He (Jacob) encountered (vayifga) the place and spent the night there because the sun had set… (Breishis 28:11)
He encountered (vayifga): Our sages teach this is an expression of prayer. We learn that he established the evening prayer. (Rashi)
The root word “pega” is complex. According to Rabbi Samson Rafael Hirsch it means “not just a meeting but always such a meeting where the one makes an impression on the other.” It is also used to mean to make repeated requests, to attack, injure, or confront unexpectedly.
One approach is that Jacob bumped into or stumbled upon the place, the Temple Mount. From another angle it was a purposeful meeting, some kind of confrontation, or a bargaining session. Which was it?
The Shela HaKodesh constructed a brief aphorism that plays on the multiple meanings of the word “pega”. In Hebrew transliteration it reads and rhymes like this, “Ain Rega B’loe Pega”, which means “There is no moment without “pega”-prayer and/or incidence.” What does that mean?
A close friend of mine was riding in the car on his way to work one morning listening to a Torah tape by Rabbi Avigdor Miller ztl. On the tape, Rabbi Miller was explaining how important it is to ask HASHEM for everything big and small in our lives. Nothing is too much of an imposition. Nothing is too petty. Just the opposite is true. The more minute a request the more we demonstrate our understanding of and coronate His authority over the entire creation. To that extent we invite Divine involvement in the very details of our lives.
At that time it was raining. He had no umbrella or rain coat. He needed to stop off at a court house to file some papers briefly. There was hardly ever a parking place in front of the court house even on a sunny day and so now he was anxiously anticipating getting soaked while running from the car to the court house and then he would spend the rest of the day at work looking and feeling like something the cat dragged in.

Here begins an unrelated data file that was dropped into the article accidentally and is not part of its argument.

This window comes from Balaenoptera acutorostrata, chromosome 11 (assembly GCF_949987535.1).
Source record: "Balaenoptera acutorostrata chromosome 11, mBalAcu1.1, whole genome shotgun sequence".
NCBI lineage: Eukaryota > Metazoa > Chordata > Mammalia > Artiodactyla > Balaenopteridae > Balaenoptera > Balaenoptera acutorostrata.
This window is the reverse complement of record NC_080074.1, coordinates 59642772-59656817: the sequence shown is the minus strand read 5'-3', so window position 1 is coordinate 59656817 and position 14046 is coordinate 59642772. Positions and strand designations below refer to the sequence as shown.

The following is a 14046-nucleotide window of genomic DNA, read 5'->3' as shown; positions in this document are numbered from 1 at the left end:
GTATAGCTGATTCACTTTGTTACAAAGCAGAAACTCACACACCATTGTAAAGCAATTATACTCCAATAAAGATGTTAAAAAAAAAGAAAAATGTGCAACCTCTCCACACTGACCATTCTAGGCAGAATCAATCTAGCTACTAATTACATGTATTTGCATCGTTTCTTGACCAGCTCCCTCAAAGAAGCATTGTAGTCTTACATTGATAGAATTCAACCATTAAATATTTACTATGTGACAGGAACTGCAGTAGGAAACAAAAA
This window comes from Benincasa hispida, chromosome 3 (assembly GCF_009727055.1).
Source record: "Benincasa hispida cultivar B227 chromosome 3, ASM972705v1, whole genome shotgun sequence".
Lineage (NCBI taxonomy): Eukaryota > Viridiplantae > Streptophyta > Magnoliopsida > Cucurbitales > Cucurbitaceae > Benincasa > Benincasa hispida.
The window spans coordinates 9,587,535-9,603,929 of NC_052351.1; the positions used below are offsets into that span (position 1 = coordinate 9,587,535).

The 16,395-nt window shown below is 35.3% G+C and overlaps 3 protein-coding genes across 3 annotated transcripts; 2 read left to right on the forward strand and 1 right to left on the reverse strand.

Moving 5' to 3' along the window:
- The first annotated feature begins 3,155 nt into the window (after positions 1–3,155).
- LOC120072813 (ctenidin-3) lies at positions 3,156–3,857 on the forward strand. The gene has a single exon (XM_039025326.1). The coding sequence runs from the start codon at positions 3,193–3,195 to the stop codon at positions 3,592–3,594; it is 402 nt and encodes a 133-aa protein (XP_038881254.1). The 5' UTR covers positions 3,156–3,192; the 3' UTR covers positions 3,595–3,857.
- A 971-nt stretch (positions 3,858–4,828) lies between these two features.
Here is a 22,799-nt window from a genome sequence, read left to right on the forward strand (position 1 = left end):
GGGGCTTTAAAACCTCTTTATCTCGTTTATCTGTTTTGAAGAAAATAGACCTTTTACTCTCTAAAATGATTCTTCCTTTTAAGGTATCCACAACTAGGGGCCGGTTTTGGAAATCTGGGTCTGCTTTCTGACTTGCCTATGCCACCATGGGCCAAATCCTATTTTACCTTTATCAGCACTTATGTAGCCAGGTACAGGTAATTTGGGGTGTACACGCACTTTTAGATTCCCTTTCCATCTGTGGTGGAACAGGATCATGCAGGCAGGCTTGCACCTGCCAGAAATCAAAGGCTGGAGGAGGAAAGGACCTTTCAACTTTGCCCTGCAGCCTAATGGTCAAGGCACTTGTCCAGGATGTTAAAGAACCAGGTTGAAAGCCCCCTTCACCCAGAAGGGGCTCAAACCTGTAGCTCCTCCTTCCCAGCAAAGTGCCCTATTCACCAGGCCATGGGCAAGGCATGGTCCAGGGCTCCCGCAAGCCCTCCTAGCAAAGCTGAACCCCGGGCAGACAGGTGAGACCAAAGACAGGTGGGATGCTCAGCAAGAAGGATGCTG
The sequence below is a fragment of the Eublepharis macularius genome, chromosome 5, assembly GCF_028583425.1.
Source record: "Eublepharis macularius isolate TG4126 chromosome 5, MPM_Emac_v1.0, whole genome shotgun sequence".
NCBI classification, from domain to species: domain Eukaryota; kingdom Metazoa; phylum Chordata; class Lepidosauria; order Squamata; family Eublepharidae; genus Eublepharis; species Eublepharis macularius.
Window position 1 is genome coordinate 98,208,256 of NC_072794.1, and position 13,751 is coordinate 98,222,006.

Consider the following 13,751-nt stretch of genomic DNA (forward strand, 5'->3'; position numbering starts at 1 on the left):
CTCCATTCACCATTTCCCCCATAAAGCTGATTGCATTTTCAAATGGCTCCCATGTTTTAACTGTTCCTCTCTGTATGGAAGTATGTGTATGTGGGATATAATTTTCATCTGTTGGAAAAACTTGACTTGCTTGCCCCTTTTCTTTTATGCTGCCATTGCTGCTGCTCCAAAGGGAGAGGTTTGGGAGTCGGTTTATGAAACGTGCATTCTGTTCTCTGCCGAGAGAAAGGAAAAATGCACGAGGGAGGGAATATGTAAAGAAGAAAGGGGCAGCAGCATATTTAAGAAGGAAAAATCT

He decided to put into action what he just learned. He shut off the tape and while approaching his destination he lifted up his voice in sincere and spontaneous prayer and said, “HASHEM! Zev here! I really need a parking place! Please!” As he passed by the court house a yellow blinker indicated that someone was exiting from a piece of prime real estate. Hey, it worked.
He had pulled into position in front of the spot and went into reverse gear to make his parallel park when he halted himself, lifted his eyes once again and gratefully declared, “Thank You!” Then about to make the move in reverse again, he halted, and spoke out another brief prayer, “I wouldn’t mind if there would be a little extra money in the meter!” There was 15 minutes left on the meter. With great joy and only a few drops on his shoulders he was able to take care of his business. He merited not just a parking place but also the tangible sense that HASHEM was with him all day.
The Talmud says, “It would be worthy that a person should pray all day!” There is no moment in a day that we are not lacking something or at risk. Each confrontation on the changing battlefield of life is actually a “call to prayer”. So, ideally we could and should be informally praying all day. Any angst or bruise you choose is a chance to invite The Almighty into the minutiae of our lives.
No wonder afterwards, the Torah describes, “Jacob lifted up his feet and went to the land of the easterners.” (Breishis 29:1) Even though he was marching into the long night of exile, he stepped lively, because his prayerful encounter was preparation to confront the challenges ahead. Text Copyright © 2004 by Rabbi Label Lam and Torah.org.